Protein is a macronutrient that the body breaks down into amino acids for use in tissue growth and repair. Active people require more protein.

Protein is the body’s building block. All of a persons organs, including skin, hair, nails and muscles are built from proteins. It is a macronutrient that the body breaks down into amino acids for use in tissue growth and repair. Sufficient protein is needed to repair the body after exercise, in addition to weight management and other factors including meeting an individual’s daily needs. Active people therefore require more protein than other individuals in order to continually meet these needs.

If an individual’s diets contained no protein then in order to survive an individual’s body would start to break down muscles to produce the protein it needed. Therefore it is essential to continually replace what the body uses. This fact is particularly important to certain groups of people particularly children, adolescents and pregnant women who all are in the most need of protein for development.

The proteins a person may eat can be divided into 2 groups, which are known as complete and incomplete. Complete proteins generally come from animal sources and incomplete ones come from plants:

Complete – meat, fish, poultry, eggs and dairy products (e.g. milk, cheese) and soya

Incomplete – cereals, legumes (beans, peas etc.), fruits/vegetables (lower in protein)

When protein is broken down its component amino acids (of which there are 20) join the blood pool, which is then used as needed. Unlike carbohydrates and fats there is no long term storage site for proteins that are not in use. This means that proteins must be taken in regularly and in the correct amounts. Excessive amounts can overload the liver and kidneys and can be converted into fat for storage, albeit not as easily as fats and carbohydrates.

The average recommended protein intake is 0.8g for each kg of bodyweight. For example if you weigh 100kg you should consume 80g of protein per day.

Most people on modern diets consume more protein than the necessary amount required as it may be difficult for people to account for the protein that they may intake during the course of a day.  It may also essentially be very time consuming to calculate protein values of the food that a person need to intake. For example it would be assumed that if a person ate 100g of a protein rich food, such as tuna, the individual would get 100g of protein.

However, it’s not that simple as most protein rich foods also contain a lot of water, and contain only 20% protein. This means that if a person required 40g protein they would have to eat 200g of tuna! Additional exercise is required when additional protein is consumed.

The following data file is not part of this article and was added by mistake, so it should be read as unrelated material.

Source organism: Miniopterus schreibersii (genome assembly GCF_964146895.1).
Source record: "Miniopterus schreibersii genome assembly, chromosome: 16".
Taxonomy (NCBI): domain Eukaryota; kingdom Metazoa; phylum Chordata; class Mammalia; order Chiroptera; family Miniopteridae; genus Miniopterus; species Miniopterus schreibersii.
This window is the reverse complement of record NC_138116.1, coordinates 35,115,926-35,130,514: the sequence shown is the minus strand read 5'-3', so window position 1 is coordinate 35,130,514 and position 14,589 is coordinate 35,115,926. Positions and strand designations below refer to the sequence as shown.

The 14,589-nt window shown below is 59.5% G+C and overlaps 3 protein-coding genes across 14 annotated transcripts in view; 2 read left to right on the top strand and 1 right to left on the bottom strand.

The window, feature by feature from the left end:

In order to achieve appropriate intake levels it is key to have a healthy balanced diet. A simple way to achieve protein intake is to consume high protein foods that would comprise a quarter of the average daily intake with carbohydrates being the other quarter. The other half should be comprised of fresh fruits and vegetables which is recommended by the NHS Food Plate.

Examples of Good Protein Sources

Meats and poultry. Should include lean meat cuts as  they contain less saturated fat.

Fish. Oily fish such as salmon, mackerel and sardines contain more protein than white fish such as cod, plaice and tuna.

Eggs. One large egg can contain as much as 6g. Eggs are an extremely important source of protein for vegetarians.

Dairy products. Skimmed milk, cheese, yogurt and fromage frais. When choosing dairy products opt for low fat alternatives as these will have the fat reduced or removed. Removing or reducing the fat content does not remove the protein because it comes from the milk and not the fat.

Beans. These are a good source of vegetable protein and essential to vegans. Soya beans, kidney beans and lentil too are important. Peanuts (which are actually beans and not nuts) contain almost 25% protein.

Nuts and seeds. Almonds, cashews, walnuts, sunflower, pumpkin and flax seeds contain protein as well as being a good source of many other vitamins and minerals needed by an individual.

Other sources. Whole grains, oats, barley and brown rice. Certain vegetables especially asparagus, broccoli, brussels sprouts, cauliflower and avocado are also suitable sources of protein.

Supplements. Protein supplements such as shakes are available. It should be noted that these shakes may also contain sugars, sweeteners, colours and other artificial flavours to in order to improve the overall taste and should be used in moderation.

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